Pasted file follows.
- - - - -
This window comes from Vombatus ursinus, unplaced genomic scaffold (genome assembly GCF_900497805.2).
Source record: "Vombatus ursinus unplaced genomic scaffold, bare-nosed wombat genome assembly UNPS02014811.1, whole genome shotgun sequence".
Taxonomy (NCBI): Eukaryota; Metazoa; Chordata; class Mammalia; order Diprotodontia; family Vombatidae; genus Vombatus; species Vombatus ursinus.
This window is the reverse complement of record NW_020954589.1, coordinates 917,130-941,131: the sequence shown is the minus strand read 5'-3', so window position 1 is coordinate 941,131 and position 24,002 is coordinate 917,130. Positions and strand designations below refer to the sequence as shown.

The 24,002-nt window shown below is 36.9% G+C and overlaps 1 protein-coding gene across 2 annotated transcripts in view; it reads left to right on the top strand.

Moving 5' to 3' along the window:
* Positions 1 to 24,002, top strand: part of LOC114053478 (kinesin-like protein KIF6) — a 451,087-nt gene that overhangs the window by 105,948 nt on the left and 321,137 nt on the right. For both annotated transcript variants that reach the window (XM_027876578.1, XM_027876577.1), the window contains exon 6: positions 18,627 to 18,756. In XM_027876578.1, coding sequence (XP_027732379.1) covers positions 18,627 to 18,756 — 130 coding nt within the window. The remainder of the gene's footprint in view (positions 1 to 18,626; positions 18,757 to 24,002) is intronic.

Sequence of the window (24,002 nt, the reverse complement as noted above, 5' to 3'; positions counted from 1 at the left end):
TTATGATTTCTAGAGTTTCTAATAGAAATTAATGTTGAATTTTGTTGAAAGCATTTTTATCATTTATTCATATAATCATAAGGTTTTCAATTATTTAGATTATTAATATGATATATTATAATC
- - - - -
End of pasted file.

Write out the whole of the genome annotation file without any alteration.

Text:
This window comes from Vombatus ursinus, unplaced genomic scaffold (genome assembly GCF_900497805.2).
Source record: "Vombatus ursinus unplaced genomic scaffold, bare-nosed wombat genome assembly UNPS02014811.1, whole genome shotgun sequence".
Taxonomy (NCBI): Eukaryota; Metazoa; Chordata; class Mammalia; order Diprotodontia; family Vombatidae; genus Vombatus; species Vombatus ursinus.
This window is the reverse complement of record NW_020954589.1, coordinates 917,130-941,131: the sequence shown is the minus strand read 5'-3', so window position 1 is coordinate 941,131 and position 24,002 is coordinate 917,130. Positions and strand designations below refer to the sequence as shown.

The 24,002-nt window shown below is 36.9% G+C and overlaps 1 protein-coding gene across 2 annotated transcripts in view; it reads left to right on the top strand.

Moving 5' to 3' along the window:
* Positions 1 to 24,002, top strand: part of LOC114053478 (kinesin-like protein KIF6) — a 451,087-nt gene that overhangs the window by 105,948 nt on the left and 321,137 nt on the right. For both annotated transcript variants that reach the window (XM_027876578.1, XM_027876577.1), the window contains exon 6: positions 18,627 to 18,756. In XM_027876578.1, coding sequence (XP_027732379.1) covers positions 18,627 to 18,756 — 130 coding nt within the window. The remainder of the gene's footprint in view (positions 1 to 18,626; positions 18,757 to 24,002) is intronic.

Sequence of the window (24,002 nt, the reverse complement as noted above, 5' to 3'; positions counted from 1 at the left end):
TTATGATTTCTAGAGTTTCTAATAGAAATTAATGTTGAATTTTGTTGAAAGCATTTTTATCATTTATTCATATAATCATAAGGTTTTCAATTATTTAGATTATTAATATGATATATTATAATC